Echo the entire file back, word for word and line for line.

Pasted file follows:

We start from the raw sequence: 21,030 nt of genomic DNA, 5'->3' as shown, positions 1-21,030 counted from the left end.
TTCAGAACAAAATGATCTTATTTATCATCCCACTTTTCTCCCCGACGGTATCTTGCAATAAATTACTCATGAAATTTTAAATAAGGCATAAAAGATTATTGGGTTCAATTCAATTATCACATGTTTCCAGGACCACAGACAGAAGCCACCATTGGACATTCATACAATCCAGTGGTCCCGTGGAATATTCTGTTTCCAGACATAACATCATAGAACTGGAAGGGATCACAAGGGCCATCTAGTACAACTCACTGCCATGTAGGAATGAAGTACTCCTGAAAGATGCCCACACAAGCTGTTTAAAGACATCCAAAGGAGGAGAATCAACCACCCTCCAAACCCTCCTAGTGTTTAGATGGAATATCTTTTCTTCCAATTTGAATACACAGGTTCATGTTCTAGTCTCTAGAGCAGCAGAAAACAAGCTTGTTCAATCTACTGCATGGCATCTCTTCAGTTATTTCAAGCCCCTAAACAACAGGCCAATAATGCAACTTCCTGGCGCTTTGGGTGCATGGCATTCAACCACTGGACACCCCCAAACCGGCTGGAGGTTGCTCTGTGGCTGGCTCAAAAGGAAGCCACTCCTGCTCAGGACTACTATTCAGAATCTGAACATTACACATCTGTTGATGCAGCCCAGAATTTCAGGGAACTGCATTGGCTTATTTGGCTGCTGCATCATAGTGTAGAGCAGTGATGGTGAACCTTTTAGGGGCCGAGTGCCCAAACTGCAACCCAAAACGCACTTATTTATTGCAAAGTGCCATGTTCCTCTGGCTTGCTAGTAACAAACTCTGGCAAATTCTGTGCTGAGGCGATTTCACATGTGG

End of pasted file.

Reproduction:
We start from the raw sequence: 21,030 nt of genomic DNA, 5'->3' as shown, positions 1-21,030 counted from the left end.
TTCAGAACAAAATGATCTTATTTATCATCCCACTTTTCTCCCCGACGGTATCTTGCAATAAATTACTCATGAAATTTTAAATAAGGCATAAAAGATTATTGGGTTCAATTCAATTATCACATGTTTCCAGGACCACAGACAGAAGCCACCATTGGACATTCATACAATCCAGTGGTCCCGTGGAATATTCTGTTTCCAGACATAACATCATAGAACTGGAAGGGATCACAAGGGCCATCTAGTACAACTCACTGCCATGTAGGAATGAAGTACTCCTGAAAGATGCCCACACAAGCTGTTTAAAGACATCCAAAGGAGGAGAATCAACCACCCTCCAAACCCTCCTAGTGTTTAGATGGAATATCTTTTCTTCCAATTTGAATACACAGGTTCATGTTCTAGTCTCTAGAGCAGCAGAAAACAAGCTTGTTCAATCTACTGCATGGCATCTCTTCAGTTATTTCAAGCCCCTAAACAACAGGCCAATAATGCAACTTCCTGGCGCTTTGGGTGCATGGCATTCAACCACTGGACACCCCCAAACCGGCTGGAGGTTGCTCTGTGGCTGGCTCAAAAGGAAGCCACTCCTGCTCAGGACTACTATTCAGAATCTGAACATTACACATCTGTTGATGCAGCCCAGAATTTCAGGGAACTGCATTGGCTTATTTGGCTGCTGCATCATAGTGTAGAGCAGTGATGGTGAACCTTTTAGGGGCCGAGTGCCCAAACTGCAACCCAAAACGCACTTATTTATTGCAAAGTGCCATGTTCCTCTGGCTTGCTAGTAACAAACTCTGGCAAATTCTGTGCTGAGGCGATTTCACATGTGG